All patients received prophylactic antibiotics according to the guideline for clinical application of antimicrobial agents in China [10]. Patients received intravenous prophylactic antibiotics 30 minutes before surgery and stopped antibiotic treatment in 48 hours after surgery. If there were clinical signs like fever, incision swelling and pain that indicated postoperative infection, bacteria culture was performed and an expert of infectious diseases in our hospital was invited to decide the treatment strategy of anti-infection. Mechanical bowel preparation was routinely administrated. Six surgeons performed surgery for these patients; all of the surgeons conducted more than 60 cases of colorectal surgery annually. All patients received electively curative or palliative colorectal resection. Curative resection was defined as R0 resection with lymph node dissection for colon cancer and as total mesorectal excision (TME) for rectal cancer. Palliative resection was conducted in patients with advanced CRC that invaded into adjacent tissues or organs like abdominal wall or bladder. Surgical approaches including laparoscopy-assisted, hand-assisted laparoscopy, and traditional open surgery were performed at the discretion of individual surgeon. Creation of a protective defunctioning stoma was based on the individual surgeon’s usual practice. Wound protection was routinely conducted in all surgical procedures.

2.3. Data Collection and Variable Studied

We collected the following information from medical records: patients’ age, gender, BMI, preoperative Hb, location of cancer (colon or rectum), American Society of Anesthesiologist (ASA) classification, preoperative comorbidity, abdominal surgical history, operative time, estimated blood loss, RBC (red blood cells) transfusion, surgical types (laparoscopy or open surgery), surgical procedure (colon or rectal resection), stoma formation, tumor diameter, and TNM stage. Patients were pathologically categorized by the 7th AJCC/TNM staging system (American Joint Committee on Cancer (AJCC)) [11].

POA was defined by a Hb level < 12 g/dl [12]. Patients who received RBC transfusion in one month before surgery were excluded from this study, because preoperative blood transfusion could distort the level of preoperative Hb. Overweight was defined as body mass index > 25 kg/m2 [13].

The primary endpoint was surgical site infection (SSI) rate within 30 days after surgery. SSI was defined by the Center for Disease Control and Definition ((CDC) http://www.anzjsurg.com/view/0/surgicalSiteInfectionCDCDef.html). SSI was categorized as being superficial, deep, and organ/space SSI.

Secondary endpoint included surgically related and systemic complications that occurred within 30 days after surgery. Surgically related complications included the complications directly caused by surgery, including bleeding, anastomotic leak, small bowel obstruction, ileus, and stoma stenosis. Systemic complications included pulmonary, cardiac, urinary tract, and neurological problems. There was no death for all patients.

2.4. Statistical Analysis

Data were shown as proportion or median (25% quartile–75% quartile). Continuous data was compared using the Mann–Whitney U test, and category data was compared by chi-square test or Fisher’s exact test, as appropriate. Univariable analysis was conducted to analyze the impact of preoperative anemia on postoperative recovery and to assess factors influencing the occurrence of SSI. Finally, the variables that had a significant impact on the occurrence of SSI were used to build a multivariable logistic regression analysis. All statistical analyses were conducted using SPSS® version 22.0 software (SPSS, IBM). All statistical tests were two sided with suggesting statistical significance.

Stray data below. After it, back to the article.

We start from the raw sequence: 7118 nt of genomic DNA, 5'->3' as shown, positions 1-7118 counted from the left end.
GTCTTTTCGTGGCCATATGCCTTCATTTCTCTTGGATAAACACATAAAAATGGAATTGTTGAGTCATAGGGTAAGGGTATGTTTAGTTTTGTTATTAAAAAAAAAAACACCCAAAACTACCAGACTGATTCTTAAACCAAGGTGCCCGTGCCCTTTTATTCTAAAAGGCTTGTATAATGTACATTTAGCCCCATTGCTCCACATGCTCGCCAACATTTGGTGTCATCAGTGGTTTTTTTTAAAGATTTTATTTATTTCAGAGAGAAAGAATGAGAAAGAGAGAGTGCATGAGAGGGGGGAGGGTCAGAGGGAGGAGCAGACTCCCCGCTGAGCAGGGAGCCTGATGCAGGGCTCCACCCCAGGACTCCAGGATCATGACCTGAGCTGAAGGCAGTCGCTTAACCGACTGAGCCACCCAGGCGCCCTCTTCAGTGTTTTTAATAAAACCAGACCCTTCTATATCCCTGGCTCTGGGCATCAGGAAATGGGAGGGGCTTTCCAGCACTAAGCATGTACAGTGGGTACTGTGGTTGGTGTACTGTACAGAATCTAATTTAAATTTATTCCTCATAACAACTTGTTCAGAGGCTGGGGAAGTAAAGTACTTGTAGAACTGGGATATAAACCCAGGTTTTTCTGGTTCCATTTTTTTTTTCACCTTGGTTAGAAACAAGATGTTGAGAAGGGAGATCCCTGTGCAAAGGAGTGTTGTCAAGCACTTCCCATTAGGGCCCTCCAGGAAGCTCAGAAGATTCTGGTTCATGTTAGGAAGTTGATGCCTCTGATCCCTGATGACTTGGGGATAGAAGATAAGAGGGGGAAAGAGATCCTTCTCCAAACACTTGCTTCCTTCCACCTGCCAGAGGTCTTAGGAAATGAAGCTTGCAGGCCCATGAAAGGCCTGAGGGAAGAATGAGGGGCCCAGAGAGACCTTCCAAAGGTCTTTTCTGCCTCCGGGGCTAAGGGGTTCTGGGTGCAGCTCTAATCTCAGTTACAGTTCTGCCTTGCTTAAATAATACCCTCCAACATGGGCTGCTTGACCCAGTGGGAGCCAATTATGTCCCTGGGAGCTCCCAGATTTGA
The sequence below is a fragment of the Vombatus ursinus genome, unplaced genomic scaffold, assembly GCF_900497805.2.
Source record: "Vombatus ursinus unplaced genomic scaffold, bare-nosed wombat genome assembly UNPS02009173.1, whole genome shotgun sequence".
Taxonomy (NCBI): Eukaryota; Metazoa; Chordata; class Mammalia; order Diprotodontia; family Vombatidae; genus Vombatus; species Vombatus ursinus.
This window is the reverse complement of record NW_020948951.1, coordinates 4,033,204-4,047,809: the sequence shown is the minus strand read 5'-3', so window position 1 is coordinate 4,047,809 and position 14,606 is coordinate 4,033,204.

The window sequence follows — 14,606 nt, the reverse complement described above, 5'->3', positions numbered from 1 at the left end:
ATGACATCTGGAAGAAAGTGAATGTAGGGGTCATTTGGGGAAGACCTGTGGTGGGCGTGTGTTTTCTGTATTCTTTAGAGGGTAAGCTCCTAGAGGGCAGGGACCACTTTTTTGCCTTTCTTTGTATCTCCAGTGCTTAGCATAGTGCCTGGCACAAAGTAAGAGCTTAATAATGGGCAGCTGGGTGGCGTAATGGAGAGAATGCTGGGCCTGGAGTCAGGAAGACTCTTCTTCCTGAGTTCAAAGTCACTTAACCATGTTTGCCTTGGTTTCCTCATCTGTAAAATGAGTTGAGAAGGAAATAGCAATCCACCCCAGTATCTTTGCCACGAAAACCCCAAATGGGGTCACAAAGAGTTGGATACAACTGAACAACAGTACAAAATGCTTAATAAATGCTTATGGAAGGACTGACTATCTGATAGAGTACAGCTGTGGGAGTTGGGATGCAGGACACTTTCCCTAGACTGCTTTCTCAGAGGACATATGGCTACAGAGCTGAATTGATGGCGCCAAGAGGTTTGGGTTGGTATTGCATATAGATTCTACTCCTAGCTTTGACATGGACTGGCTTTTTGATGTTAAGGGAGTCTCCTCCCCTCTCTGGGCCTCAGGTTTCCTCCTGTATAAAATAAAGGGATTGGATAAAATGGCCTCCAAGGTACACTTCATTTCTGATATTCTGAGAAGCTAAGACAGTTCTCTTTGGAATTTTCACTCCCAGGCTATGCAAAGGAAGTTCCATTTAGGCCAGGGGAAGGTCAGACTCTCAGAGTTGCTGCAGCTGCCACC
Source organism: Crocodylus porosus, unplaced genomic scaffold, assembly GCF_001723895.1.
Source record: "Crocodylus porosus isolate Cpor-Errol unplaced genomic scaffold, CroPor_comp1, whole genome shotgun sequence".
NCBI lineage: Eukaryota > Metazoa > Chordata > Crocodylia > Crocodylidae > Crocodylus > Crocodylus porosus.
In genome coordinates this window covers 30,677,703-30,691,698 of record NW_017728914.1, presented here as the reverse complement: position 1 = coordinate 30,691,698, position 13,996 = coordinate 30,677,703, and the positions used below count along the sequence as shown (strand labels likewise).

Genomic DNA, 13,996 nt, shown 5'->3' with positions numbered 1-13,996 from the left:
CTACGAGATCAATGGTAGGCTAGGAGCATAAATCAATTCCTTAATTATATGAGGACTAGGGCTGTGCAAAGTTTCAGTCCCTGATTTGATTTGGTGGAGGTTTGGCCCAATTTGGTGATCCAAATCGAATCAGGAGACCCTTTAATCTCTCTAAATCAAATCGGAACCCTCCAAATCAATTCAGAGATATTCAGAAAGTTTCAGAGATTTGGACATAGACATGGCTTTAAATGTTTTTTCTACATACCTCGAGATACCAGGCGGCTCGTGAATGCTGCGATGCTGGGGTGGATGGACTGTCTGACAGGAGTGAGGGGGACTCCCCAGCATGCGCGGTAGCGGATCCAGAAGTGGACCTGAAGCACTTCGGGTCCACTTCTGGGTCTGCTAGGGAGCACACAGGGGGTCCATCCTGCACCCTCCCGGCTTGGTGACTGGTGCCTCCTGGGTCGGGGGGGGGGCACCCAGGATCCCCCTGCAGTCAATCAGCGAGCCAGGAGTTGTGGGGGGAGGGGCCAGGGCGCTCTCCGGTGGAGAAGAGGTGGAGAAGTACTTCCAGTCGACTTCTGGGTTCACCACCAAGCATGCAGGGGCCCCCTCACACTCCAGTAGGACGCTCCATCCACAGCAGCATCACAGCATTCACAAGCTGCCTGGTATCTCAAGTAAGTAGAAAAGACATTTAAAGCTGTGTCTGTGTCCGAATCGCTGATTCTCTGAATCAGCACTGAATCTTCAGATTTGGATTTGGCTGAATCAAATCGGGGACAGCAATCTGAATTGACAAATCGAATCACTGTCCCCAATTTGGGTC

3. Results

3.1. Characteristics of Patients

Among 326 patients with pathologically confirmed CRC, 154 patients (47.2%) were diagnosed with POA. The characteristics of included patients were shown in Table 1. Female patients and patients with colon cancer had a higher rate of POA. Median level of Hb was 10.4 g/dl in POA patients and 13.4 g/dl in non-POA patients (). In addition, POA patients had higher rate of hypertension than non-POA patients (). There was no statistical significance of age, BMI, ASA classification, and diabetes between the two groups of patients.

Table 1: Preoperative variables.

POA patients received more RBC transfusion than those without POA (25.9% versus 1.7%, ) (Table 2). In addition, higher proportion of non-POA patients underwent laparoscopic surgery, while more proportion of POA patients received traditional open surgery. Patients with POA had larger tumor mass (>4 cm), while tumor mass in non-POA patients was smaller (69% versus 56% of patients with tumor mass > 4 cm, ). Furthermore, more lymph nodes were harvested in non-POA patients than in POA patients (median: 9 versus 7, ). There was no statistical significance of positive metastatic lymph node and TNM stage between the two groups of patients.

Table 2: Intraoperative variables.
3.2. Perioperative Outcomes

Compared to patients without POA, patients with POA had a higher risk of incisional SSI (12% versus 6%, ) (Table 3). Interestingly, there was no statistical significance of organ space SSI between two groups. Furthermore, POA did not increase the risks of anastomotic leak, postoperative bleeding, ileus and reoperation. Meanwhile, POA also did not increase the occurrence of systemic complications like pulmonary, cardiac and urinary tract complications. The length of postoperative hospitalization was also comparable between POA and non-POA patients (median: 8 versus 9 days for POA versus non-POA patients, ).

Table 3: Postoperative complications between POA and non-POA patients.
3.3. Risk Factors Related to Incisional SSI

Upon univariable analysis, POA and stoma formation were significantly associated with increased risk of incisional SSI ( for POA and for stoma formation, Table 4). Upon multivariable analysis (Table 5), POA and stoma formation increased 2.44-fold and 2.64-fold risk of incisional SSI, respectively (OR (95%CI): 2.44 (1.09–5.49) for POA and 2.64 (1.20–5.81) for stoma formation).